First timers will soon notice that locals love a party, that the city’s culinary scene leads the nation, and that they’re visiting probably the most beautiful city in the US. But what really grabs the attention are the people. If the idea of the American melting pot worked anywhere, it worked here. Once you’ve shopped at the downtown boutiques, ridden the cable cars, and sailed to Alcatraz, explore the off-the-beaten-path neighborhoods to meet the locals and get a true sense of place. A couple of weeks here and you may start shopping for apartments – or at least a pair of chaps.
Population: around 838,000
Visitors per year: around 17 million
Daily budget: $50 to $300, plus hotel
Best time of year to go: Apr–May or Sep–Oct: summer is often foggy and cool.
Restaurants per every 10,000 households: 39.5 (highest in the US)
Neighborhoods & sights
The city’s number one tourist destination, Fisherman’s Wharf has a honky-tonk vibe and teems with crowds. See (and hear) the sea lions near Pier 39, explore the Musée Mécanique’s century-old arcade games, and tour the 19th-century tall ships at the Hyde St Pier and Maritime National Historic Park, before jumping on a modern ferry to the world’s most famous prison, Alcatraz, where the audioguide tour gives an atmospheric impression of life on the inside.
Golden Gate Bridge
San Francisco’s most spectacular icon, the Golden Gate Bridge, rises 80 stories above the waters of the Golden Gate, the narrow passage between ocean and bay. Visit midday or early afternoon, when the clouds usually clear, and either walk, cycle or drive across for panoramic vistas of the downtown skyline and the Pacific. Begin at the visitor center, where cutaways of the massive suspension cables reveal the thousands of tiny woven wires that support the 1937 structure.
San Francisco’s famous cable cars are moving National Historic Landmarks. Their routes are named for the streets they travel: California, Powell-Mason, and Powell-Hyde – the latter covers the most diverse terrain and rides the most hills. Both Powell St lines are extremely popular with visitors so climb on board early in the morning, or get your fix on the less-traveled California St line. To learn how this massive mechanical system functions, drop by the (free) Cable Car Museum.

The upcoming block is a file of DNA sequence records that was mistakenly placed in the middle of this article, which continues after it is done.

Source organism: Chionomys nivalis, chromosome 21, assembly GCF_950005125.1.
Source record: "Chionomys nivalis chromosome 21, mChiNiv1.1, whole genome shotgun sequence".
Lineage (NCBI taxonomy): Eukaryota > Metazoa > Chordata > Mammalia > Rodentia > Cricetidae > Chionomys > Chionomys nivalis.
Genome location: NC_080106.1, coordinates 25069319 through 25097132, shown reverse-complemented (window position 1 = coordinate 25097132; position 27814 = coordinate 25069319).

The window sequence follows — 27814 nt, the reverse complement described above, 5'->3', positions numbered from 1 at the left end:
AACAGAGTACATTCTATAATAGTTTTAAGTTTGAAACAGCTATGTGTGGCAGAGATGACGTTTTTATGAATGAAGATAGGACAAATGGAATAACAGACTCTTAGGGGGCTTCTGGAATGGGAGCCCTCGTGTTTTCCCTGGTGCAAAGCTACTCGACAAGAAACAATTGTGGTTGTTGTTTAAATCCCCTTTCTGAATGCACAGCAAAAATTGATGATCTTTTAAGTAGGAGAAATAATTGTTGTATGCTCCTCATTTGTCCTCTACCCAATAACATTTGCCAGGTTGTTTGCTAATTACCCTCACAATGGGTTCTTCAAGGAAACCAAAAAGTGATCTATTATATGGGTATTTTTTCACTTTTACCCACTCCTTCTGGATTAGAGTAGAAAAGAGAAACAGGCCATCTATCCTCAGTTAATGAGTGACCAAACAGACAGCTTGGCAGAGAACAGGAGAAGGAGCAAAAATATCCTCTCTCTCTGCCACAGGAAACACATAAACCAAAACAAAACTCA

San Francisco puts its love of food front and center in the landmark Ferry Building, built in 1898 and now transformed into a vast covered market showcasing artisanal foods exclusively from local producers. Come at midday (when all the stalls are open) and join the throng of lunching local workers. Afterward, wander north along the Embarcadero Promenade to the Exploratorium, a hands-on science museum that nudges you to question how you perceive the world around you. And make sure to come back in the evening when the Bay Bridge – the city’s other bridge – becomes the world’s largest LED display, with 25,000 lights creating never-repeating patterns. Position yourself on pedestrian-only Pier 14, just south of the Ferry Building, for the best views.
Russian Hill and Lombard Street
The world’s ‘crookedest street’ zigs and zags through eight gorgeously landscaped switchbacks, down a one-block-long stretch of Lombard St, on the eastern flank of Russian Hill – one of the city’s seven main hills. You’ve seen it in a thousand photographs and maybe a few films, too – Hitchcock used it in Vertigo, and Barbra Streisand and Ryan O’Neal flew down it in the classic car-chase scene from What’s Up, Doc? For the best photographs, arrive late morning (when the fog clears) and head one block east, up the skirts of the adjacent hill.
Chinatown, North Beach and Coit Tower
The largest Chinatown in the country dazzles with pagoda-style architecture and blinking colored neon. Wander one block west of touristy Grant Avenue to Stockton Street, and peer into side-by-side shops where local women jostle for everything from ginseng to live turtles.